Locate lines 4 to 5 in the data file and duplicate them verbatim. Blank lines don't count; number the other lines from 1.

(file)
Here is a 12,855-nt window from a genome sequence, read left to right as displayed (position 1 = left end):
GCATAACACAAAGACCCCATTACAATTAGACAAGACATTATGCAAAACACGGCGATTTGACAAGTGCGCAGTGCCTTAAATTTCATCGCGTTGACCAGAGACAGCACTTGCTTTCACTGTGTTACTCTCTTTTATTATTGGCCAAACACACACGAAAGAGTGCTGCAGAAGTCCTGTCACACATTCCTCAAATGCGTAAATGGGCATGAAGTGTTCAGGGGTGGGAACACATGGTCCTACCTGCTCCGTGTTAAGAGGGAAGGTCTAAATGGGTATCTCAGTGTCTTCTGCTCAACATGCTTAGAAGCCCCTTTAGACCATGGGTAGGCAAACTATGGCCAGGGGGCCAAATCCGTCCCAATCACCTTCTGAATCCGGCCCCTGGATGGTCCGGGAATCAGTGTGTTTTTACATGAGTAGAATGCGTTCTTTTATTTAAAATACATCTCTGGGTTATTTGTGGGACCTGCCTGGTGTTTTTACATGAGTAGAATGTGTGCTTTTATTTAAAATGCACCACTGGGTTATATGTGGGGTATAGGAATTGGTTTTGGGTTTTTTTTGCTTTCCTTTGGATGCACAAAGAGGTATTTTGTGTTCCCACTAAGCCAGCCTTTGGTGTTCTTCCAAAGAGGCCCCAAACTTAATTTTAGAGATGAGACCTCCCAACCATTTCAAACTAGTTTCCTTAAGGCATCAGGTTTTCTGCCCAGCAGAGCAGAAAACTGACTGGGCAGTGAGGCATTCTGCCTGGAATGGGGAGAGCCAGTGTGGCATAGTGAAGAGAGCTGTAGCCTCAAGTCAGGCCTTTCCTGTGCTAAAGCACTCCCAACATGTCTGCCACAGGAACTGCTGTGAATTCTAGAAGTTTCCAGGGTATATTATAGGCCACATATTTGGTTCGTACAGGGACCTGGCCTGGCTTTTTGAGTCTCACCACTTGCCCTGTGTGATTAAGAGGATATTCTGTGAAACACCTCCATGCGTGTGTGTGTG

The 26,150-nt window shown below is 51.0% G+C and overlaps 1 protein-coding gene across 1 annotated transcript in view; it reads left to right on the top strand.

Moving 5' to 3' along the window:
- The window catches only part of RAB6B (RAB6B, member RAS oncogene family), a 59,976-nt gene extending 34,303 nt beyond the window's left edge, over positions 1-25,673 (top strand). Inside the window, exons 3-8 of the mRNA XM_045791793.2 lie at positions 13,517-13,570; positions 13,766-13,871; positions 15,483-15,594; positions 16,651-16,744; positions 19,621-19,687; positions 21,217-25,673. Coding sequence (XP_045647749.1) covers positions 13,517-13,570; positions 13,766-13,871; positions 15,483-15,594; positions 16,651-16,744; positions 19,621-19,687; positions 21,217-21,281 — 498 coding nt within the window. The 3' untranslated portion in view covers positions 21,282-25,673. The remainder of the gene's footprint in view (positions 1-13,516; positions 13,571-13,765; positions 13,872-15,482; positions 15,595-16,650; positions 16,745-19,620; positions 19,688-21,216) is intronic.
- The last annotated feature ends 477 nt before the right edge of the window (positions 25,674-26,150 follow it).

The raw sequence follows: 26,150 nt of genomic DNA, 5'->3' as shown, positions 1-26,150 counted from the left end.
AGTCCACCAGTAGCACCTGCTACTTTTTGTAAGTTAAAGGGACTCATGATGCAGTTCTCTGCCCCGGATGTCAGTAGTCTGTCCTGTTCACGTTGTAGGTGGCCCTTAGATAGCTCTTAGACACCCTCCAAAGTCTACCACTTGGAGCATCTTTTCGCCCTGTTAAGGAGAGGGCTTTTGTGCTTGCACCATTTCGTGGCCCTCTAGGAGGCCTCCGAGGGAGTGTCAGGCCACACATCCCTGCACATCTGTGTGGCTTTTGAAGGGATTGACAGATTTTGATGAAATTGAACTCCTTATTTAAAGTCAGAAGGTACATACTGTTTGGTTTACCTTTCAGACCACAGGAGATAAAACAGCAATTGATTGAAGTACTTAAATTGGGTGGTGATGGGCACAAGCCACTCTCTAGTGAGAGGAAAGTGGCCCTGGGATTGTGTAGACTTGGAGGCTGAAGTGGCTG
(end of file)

Moving 5' to 3' along the window:
- The window catches only part of RAB6B (RAB6B, member RAS oncogene family), a 59,976-nt gene extending 34,303 nt beyond the window's left edge, over positions 1-25,673 (top strand). Inside the window, exons 3-8 of the mRNA XM_045791793.2 lie at positions 13,517-13,570; positions 13,766-13,871; positions 15,483-15,594; positions 16,651-16,744; positions 19,621-19,687; positions 21,217-25,673. Coding sequence (XP_045647749.1) covers positions 13,517-13,570; positions 13,766-13,871; positions 15,483-15,594; positions 16,651-16,744; positions 19,621-19,687; positions 21,217-21,281 — 498 coding nt within the window. The 3' untranslated portion in view covers positions 21,282-25,673. The remainder of the gene's footprint in view (positions 1-13,516; positions 13,571-13,765; positions 13,872-15,482; positions 15,595-16,650; positions 16,745-19,620; positions 19,688-21,216) is intronic.